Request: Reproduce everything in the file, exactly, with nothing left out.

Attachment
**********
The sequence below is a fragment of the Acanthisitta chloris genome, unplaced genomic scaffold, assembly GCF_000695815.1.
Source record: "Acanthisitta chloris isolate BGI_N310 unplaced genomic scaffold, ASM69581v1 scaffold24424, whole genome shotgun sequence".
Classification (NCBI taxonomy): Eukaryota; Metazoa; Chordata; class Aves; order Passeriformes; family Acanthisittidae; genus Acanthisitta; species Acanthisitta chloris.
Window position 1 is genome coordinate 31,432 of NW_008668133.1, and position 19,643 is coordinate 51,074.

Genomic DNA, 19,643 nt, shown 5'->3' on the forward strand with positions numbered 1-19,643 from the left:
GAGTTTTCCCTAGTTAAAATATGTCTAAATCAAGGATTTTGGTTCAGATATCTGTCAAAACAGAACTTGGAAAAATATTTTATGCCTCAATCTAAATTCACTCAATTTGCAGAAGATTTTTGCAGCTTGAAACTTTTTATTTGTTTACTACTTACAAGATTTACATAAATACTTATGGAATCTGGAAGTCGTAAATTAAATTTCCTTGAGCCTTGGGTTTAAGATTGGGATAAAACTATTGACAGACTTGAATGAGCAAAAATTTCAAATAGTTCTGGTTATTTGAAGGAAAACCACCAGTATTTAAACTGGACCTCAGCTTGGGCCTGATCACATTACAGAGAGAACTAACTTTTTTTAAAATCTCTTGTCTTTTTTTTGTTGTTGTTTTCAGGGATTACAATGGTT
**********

The sequence below is a fragment of the Acanthisitta chloris genome, unplaced genomic scaffold, assembly GCF_000695815.1.
Source record: "Acanthisitta chloris isolate BGI_N310 unplaced genomic scaffold, ASM69581v1 scaffold24424, whole genome shotgun sequence".
Classification (NCBI taxonomy): Eukaryota; Metazoa; Chordata; class Aves; order Passeriformes; family Acanthisittidae; genus Acanthisitta; species Acanthisitta chloris.
Window position 1 is genome coordinate 31,432 of NW_008668133.1, and position 19,643 is coordinate 51,074.

Genomic DNA, 19,643 nt, shown 5'->3' on the forward strand with positions numbered 1-19,643 from the left:
GAGTTTTCCCTAGTTAAAATATGTCTAAATCAAGGATTTTGGTTCAGATATCTGTCAAAACAGAACTTGGAAAAATATTTTATGCCTCAATCTAAATTCACTCAATTTGCAGAAGATTTTTGCAGCTTGAAACTTTTTATTTGTTTACTACTTACAAGATTTACATAAATACTTATGGAATCTGGAAGTCGTAAATTAAATTTCCTTGAGCCTTGGGTTTAAGATTGGGATAAAACTATTGACAGACTTGAATGAGCAAAAATTTCAAATAGTTCTGGTTATTTGAAGGAAAACCACCAGTATTTAAACTGGACCTCAGCTTGGGCCTGATCACATTACAGAGAGAACTAACTTTTTTTAAAATCTCTTGTCTTTTTTTTGTTGTTGTTTTCAGGGATTACAATGGTT